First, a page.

Mismanagement and Misspending: CA Schools Risk Losing $160 Million in COVID-19 Stimulus

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California school districts may have to return as much as $160 million in federal COVID-19 stimulus funds due to the slow rate of spending, a state audit found. The report released Tuesday morning, confirms an NBC Bay Area investigation earlier this month that found the majority of school COVID-19 money is still unspent.

California schools received more than $20 billion to help educate students during the pandemic. However, if that money isn’t all used by 2025, education agencies will have to forfeit the remaining amount. Investigators with the state auditor want the California Department of Education to keep a closer eye on school spending and are concerned districts may not be able to ramp up due to supply chain shortages.  

“We put the statewide management of federal funds that were coming into our state (on the) high risk list because of the speed of how quickly these funds have to be spent,” state auditor chief of public affairs and quality assurance Margarita Fernandez told NBC Bay Area. “One of the big issues here is that the Department of Education is not providing enough oversight.”

The 65 page audit examined the California Department of Education’s management of those stimulus funds and issued two main criticisms: a lack of reporting by school districts and a lack of oversight by the California Department of Education.

An example in the report cited Hayward Unified School District’s use of $4 million in stimulus money that did not have any supporting documents to verify the money went toward COVID-19 related expenses.

“The federal government requires you to be able to support those funds and if you can't support them, then you have to return the funds,” Fernandez said.

A spokesperson for the district told NBC Bay Area in a statement that 65% of the money went to technology, hot spots, and software licenses. The remaining 35% went to fund staffing and professional development efforts for the transition between in-person/remote learning.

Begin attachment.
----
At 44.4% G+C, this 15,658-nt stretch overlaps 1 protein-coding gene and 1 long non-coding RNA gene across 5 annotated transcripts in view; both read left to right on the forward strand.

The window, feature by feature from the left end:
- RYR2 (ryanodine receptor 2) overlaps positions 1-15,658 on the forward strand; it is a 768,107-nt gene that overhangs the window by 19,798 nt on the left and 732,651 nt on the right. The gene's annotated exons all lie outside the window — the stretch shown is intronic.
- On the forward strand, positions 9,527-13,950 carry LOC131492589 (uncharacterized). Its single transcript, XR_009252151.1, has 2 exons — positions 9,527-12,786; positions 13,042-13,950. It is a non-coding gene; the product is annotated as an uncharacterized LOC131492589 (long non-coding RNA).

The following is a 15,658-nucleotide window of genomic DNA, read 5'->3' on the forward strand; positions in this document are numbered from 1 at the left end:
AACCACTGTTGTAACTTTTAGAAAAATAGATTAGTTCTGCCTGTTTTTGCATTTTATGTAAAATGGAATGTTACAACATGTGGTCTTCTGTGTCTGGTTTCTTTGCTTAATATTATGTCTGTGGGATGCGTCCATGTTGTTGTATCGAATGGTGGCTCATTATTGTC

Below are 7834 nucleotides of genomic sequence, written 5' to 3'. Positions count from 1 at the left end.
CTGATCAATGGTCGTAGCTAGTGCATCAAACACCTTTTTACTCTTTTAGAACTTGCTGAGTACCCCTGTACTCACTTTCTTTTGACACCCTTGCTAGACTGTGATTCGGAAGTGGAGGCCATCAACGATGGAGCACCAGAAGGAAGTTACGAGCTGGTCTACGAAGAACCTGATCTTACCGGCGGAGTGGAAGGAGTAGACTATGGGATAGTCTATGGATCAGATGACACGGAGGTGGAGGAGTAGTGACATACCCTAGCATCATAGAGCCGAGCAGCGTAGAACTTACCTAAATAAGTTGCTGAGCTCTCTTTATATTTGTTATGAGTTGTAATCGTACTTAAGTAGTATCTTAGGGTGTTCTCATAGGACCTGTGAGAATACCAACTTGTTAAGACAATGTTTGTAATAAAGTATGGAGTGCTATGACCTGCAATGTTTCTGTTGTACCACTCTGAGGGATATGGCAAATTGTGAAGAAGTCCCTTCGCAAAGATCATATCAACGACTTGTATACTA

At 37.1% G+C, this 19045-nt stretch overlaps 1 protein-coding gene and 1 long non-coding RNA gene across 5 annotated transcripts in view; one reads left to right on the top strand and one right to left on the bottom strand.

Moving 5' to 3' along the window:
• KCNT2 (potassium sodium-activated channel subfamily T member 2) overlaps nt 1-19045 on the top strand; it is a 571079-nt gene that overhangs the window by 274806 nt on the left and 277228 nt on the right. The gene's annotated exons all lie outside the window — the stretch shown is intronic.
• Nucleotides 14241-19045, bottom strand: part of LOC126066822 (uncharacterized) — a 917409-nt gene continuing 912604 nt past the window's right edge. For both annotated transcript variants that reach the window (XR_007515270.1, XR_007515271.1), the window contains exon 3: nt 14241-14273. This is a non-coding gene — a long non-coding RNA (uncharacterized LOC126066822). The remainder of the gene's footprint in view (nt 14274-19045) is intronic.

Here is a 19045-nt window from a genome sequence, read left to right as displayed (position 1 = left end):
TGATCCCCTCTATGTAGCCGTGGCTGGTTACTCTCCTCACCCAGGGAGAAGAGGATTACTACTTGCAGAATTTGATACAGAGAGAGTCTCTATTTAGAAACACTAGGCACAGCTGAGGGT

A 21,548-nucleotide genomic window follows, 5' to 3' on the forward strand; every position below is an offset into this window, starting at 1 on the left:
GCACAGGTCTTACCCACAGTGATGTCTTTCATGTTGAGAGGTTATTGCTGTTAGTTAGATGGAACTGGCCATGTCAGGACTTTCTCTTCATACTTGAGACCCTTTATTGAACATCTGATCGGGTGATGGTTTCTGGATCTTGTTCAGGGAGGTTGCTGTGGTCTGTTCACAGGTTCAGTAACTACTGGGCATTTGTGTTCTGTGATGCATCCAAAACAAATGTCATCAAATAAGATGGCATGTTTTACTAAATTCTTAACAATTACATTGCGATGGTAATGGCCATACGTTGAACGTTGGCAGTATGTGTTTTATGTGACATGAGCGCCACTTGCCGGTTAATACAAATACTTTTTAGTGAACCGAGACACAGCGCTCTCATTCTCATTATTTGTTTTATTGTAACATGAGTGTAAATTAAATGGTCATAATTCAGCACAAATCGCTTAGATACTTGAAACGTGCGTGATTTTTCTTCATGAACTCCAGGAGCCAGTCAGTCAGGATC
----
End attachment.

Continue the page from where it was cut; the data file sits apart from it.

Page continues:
"We are continuing to work with the state on the audit. Some of the outstanding items had to do with expenditure reports that needed to wait until the closing of the financials last month.

"We are in communication with the state on the requests and there is mutual agreement to resolve these items by the end of the month," the district told NBC Bay Area.

The report also questioned $360,000 spent by Oakland Unified School District to purchase three commercial trucks and communication software calling the expenses “not reasonable or necessary to respond to the pandemic.”

A spokesperson for OUSD disagreed with the audit report’s characterization and told NBC Bay Area all OUSD COVID-19 dollars have been spent in compliance with guidance from the state. The district provided the following explanation for the purchase in an email to the Investigative Unit:

  • The commercial vehicles we purchased were, and continue to be, used in response to the pandemic to transport food, PPE, and technology to schools for students and families in need because of the pandemic. In fact, prior to the trucks’ purchase, CDE staff provided the District with initial guidance that these truck purchases were an allowable use of the Coronavirus Relief Fund, but CDE later determined that the trucks needed to be funded with alternate COVID relief resources.
  • The communications software program is what is called ParentSquare, which we adopted in OUSD starting last summer. This was to give the District a more robust ability to communicate important information - much of it COVID related - to our students, families, and staff. It also gave us the ability to do instantaneous Health Screenings at schools, for staff and students to use to verify that they don’t have COVID or COVID symptoms, and that they have not been exposed to someone with COVID.
  • Based on CDE’s perspective, each of these expenditures would be allowed under different COVID resources, just not the Coronavirus Relief Fund which was the largest source of funding at the time.
  • After working with CDE on the issue, OUSD replaced the $360,000 with money from another source of one-time COVID response funding. There is no need to repay any funds to the state, as in the end, that money was used to pay for items that qualify for the stated use.

Limited Resources for Oversight

At the time of the report, CDE only had two employees to keep an eye on spending by more than 1,500 school districts. State investigators say this contributed to the oversight concerns.

In a statement to the NBC Bay Area Investigative Unit, CDE said it agreed with some of the audit findings but disagreed about the monitoring. While CDE only reviewed funding for 1% of school districts, the agency contends those districts represent over 25% of the funds allocated to California schools.

This article has been updated to include responses from Hayward Unified School district and Oakland Unified School District.

If you have a tip for the Investigative Unit, email or call 888-996-TIPS. Follow Candice on Facebook and Twitter at @CandiceNguyenTV, or send her an email at

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